Family  16.86 (2.10)  16.63 (2.63)  16.92 (2.13)  16.77 (2.16)  0.19  16.69 (2.23)  16.89 (2.21)  −0.76  16.71 (2.28)  17.19 (1.88)  16.50 (2.12)  0.93  16.68 (2.12)  16.90 (2.32)  −0.83 
Friends  17.12 (2.42)  17.50 (2.18)  17.53 (2.03)  17.90 (1.89)  1.48  17.34 (2.32)  17.48 (2.05)  −0.56  17.31 (2.24)  17.93 (1.93)  17 (2.82)  1.58  17.25 (2.27)  17.57 (2.11)  −1.22 
Nursery school/kindergarten  12.72 (1.62)  12.68 (1.62)  12.57 (1.79)  12.61 (1.67)  0.10  12.61 (1.60)  12.75 (1.71)  −0.73  12.68 (1.68)  12.67 (1.68)  12.50 (2.12)  0.98  12.62 (1.67)  12.74 (1.64)  −0.64 
Total score  88.96 (8.67)  88.09 (7.82)  87.75 (7.55)  89.11 (7.99)  0.39  88.85 (7.88)  88.85 (7.88)  −0.45  88.41 (8.19)  89.86 (7.77)  84.50 (3.53)  0.41  88.06 (7.46)  89.22 (8.75)  −1.20 
Generalised anxiety disorder  6.28 (2.65)  6.14 (2.20)  6.32 (2.13)  7.09 (2.55)  1.47  6.26 (2.32)  6.47 (2.56)  −0.73  6.44 (2.52)  5.82 (1.88)  8.50 (0.70)  2.03  6.62 (2.43)  6.06 (2.41)  1.94 
Separation anxiety disorder  5.36 (2.34)  5.24 (2.37)  5.88 (2.06)  6.11 (1.91)  1.95  5.35 (2.09)  5.72 (2.36)  −1.39  5.85 (2.29)  4.68 (1.75)  5 (1.41)  2.49  5.69 (2.32)  5.34 (2.12)  1.34 
Obsessive-compulsive disorder  7.46 (3.02)  7.19 (2.23)  6.98 (2.34)  7.29 (2.08)  1.14  7.06 (2.35)  7.44 (2.80)  −1.22  7.21 (2.65)  7.39 (2.18)  7 (2.82)  0.09  7.39 (2.72)  7.07 (2.39)  1.05 
Physical injury fears  5.68 (2.37)  5.42 (2.03)  5.86 (2.24)  6.22 (2.22)  0.33  5.39 (2.10)  6.17 (2.36)  −2.93  5.79 (2.30)  5.52 (2.19)  7 (0)  0.58  5.97 (2.26)  5.52 (2.25)  1.66 
Social phobia  8.48 (3.19)  8.50 (3.34)  9.30 (3.43)  10.25 (3.64)  3.48*  8.82 (3.35)  9.05 (3.49)  −0.57  9.08 (3.53)  8.13 (2.68)  9.50 (2.12)  1.52  9.25 (3.53)  8.57 (3.25)  1.69 
Total score  32.28 (10.56)  34.36 (8.35)  36.97 (8.33)  33.90 (9.62)  2.18  32.89 (9.08)  34.86 (10.05)  −1.73  34.20 (9.90)  31.73 (7.64)  37 (7.07)  1.38  34.95 (10.06)  32.57 (8.89)  2.10* 

PAS=Preschool Anxiety Scale.




The main aim of our study was to examine the factorial structure and psychometric properties of the Kiddy-KINDL-R parents’ version in a sample of Spanish preschool-aged children aged 3–6 years. Confirmatory factor analysis revealed the good fit of the six-factor model proposed by the authors of the original questionnaire,6,18 with values greater than 0.29 and all the items fitting in their corresponding dimensions. Our results were similar to those reported by the authors of studies conducted in Japanese19 and Turkish20 samples, who also found a 6-factor structure in the Kiddy-KINDL parents’ version. Although the structure of the Spanish model is composed of the same 6 dimensions as the original version, in the current study we proposed a new version with 22 items due to the low contribution of the 2 items that were eliminated. Thus, 2 of the 6 factors contain 3 items each, and the others continue to have 4 items each. In spite of this change, the Spanish Kiddy-KINDL structure is consistent with the original scale and suitable for assessing children's HRQoL as reported by parents.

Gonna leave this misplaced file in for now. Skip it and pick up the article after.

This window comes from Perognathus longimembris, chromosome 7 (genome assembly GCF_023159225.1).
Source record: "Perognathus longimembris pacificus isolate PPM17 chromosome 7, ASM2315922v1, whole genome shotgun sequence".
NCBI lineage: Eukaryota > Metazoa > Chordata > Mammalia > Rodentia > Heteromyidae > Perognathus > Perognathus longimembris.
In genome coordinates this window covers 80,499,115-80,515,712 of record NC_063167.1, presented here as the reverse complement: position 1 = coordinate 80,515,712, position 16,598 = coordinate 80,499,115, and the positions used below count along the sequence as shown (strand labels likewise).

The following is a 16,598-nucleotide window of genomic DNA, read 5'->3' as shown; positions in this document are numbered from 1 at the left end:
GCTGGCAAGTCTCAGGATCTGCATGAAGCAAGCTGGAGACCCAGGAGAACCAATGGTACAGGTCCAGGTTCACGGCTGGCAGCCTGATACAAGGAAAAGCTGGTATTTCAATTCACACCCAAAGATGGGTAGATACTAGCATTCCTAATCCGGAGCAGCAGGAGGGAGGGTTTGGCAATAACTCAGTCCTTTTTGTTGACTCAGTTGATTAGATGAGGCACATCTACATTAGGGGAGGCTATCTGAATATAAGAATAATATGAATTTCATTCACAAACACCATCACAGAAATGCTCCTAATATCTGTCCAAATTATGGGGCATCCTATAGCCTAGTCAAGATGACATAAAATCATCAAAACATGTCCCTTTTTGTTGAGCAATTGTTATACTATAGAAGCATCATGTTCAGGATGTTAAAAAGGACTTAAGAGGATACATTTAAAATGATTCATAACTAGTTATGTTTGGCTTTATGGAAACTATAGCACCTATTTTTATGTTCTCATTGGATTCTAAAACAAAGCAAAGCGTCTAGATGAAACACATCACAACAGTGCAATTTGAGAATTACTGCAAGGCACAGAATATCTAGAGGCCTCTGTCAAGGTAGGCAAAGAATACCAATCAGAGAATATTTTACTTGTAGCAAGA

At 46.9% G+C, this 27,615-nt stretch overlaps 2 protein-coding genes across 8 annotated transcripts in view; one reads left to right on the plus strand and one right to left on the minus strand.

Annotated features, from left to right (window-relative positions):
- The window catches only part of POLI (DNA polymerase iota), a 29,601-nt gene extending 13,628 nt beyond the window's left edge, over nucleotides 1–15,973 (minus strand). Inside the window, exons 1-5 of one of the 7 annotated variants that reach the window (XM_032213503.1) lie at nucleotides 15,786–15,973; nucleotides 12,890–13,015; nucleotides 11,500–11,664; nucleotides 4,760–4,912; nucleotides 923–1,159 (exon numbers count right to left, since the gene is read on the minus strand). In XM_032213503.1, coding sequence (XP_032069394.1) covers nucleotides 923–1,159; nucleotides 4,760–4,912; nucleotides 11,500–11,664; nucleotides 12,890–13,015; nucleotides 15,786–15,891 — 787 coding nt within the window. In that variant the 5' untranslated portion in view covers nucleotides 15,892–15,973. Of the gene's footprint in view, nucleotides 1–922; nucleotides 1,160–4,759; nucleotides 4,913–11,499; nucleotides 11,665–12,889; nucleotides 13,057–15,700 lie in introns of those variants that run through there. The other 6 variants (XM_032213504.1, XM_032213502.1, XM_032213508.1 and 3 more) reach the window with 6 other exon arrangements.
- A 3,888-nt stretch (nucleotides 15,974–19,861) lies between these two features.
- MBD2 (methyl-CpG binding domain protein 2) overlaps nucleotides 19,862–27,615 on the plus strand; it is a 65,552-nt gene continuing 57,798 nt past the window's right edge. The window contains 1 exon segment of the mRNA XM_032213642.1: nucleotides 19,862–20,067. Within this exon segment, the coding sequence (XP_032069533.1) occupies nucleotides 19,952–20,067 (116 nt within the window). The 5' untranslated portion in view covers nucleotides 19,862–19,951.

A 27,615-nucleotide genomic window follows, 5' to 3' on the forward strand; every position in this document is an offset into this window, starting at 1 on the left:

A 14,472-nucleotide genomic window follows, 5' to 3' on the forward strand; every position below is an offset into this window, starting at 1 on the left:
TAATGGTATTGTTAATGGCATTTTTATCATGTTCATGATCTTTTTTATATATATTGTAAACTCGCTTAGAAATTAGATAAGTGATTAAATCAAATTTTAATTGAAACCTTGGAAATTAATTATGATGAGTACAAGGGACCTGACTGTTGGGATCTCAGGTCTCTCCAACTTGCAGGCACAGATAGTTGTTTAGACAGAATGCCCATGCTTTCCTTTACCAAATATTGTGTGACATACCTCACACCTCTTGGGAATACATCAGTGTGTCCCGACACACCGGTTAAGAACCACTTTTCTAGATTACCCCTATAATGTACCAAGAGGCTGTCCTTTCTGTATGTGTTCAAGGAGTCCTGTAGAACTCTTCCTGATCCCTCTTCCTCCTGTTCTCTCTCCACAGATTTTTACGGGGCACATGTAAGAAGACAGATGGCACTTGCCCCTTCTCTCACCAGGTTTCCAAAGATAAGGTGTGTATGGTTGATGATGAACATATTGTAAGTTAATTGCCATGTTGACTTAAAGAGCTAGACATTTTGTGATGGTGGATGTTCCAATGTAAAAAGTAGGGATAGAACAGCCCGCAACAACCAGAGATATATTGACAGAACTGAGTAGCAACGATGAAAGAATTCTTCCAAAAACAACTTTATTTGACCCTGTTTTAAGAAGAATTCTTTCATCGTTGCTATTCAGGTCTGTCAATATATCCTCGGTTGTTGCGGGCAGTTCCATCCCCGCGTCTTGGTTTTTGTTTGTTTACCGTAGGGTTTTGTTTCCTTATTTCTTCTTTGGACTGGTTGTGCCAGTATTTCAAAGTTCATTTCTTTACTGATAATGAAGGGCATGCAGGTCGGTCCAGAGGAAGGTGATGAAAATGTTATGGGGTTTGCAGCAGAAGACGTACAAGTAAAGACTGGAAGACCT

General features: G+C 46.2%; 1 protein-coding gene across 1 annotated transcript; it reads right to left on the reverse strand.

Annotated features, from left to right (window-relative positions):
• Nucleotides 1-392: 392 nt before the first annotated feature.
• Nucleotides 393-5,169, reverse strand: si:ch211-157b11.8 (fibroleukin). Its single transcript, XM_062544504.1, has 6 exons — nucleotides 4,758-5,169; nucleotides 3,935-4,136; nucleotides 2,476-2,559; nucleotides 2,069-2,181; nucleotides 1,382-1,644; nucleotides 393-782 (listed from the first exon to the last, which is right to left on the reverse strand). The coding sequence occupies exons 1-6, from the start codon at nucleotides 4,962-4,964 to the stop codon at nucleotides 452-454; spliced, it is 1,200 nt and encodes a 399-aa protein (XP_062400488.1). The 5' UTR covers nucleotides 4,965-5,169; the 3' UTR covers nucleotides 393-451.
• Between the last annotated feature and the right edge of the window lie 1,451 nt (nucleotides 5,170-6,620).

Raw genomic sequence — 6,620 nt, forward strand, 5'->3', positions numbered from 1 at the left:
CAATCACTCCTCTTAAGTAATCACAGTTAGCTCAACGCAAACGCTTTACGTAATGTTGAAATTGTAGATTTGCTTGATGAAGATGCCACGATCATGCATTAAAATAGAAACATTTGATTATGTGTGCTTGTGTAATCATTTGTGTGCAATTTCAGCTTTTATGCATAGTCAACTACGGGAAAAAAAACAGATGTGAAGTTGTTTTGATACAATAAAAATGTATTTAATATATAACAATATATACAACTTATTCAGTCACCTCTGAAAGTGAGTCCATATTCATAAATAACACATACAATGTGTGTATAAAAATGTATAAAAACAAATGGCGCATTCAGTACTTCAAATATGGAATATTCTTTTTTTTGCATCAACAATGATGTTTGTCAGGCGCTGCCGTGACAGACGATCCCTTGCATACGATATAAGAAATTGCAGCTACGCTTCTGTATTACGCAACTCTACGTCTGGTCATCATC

The Spanish version of the Kiddy-KINDL for parents showed an excellent overall reliability, with a Cronbach alpha of 0.90 and adequate internal consistency values that ranged between 0.71 and 0.80, except for the Nursery school/Kindergarten subscale (α=0.58). A possible reason why the internal consistency for the Nursery school/Kindergarten subscale was low is that it had a lower number of items (n=3), combined with the low contribution of item 23. The internal consistency found in our study was higher than the one reported for the original version (Cronbach's α=0.89)18 and the validated versions in Turkey (Cronbach's α=0.84)20 and Japan (Cronbach's α=0.88).19 We assessed the correlations between the scores for individual Kiddy-KINDL-R subscales and between the scores for each subscale and the total score, finding weak to strong correlations (r range, 0.16–0.77; p<.01). Although each dimension refers to a different aspect of HRQoL in children, these values show that the different factors of the questionnaire are related.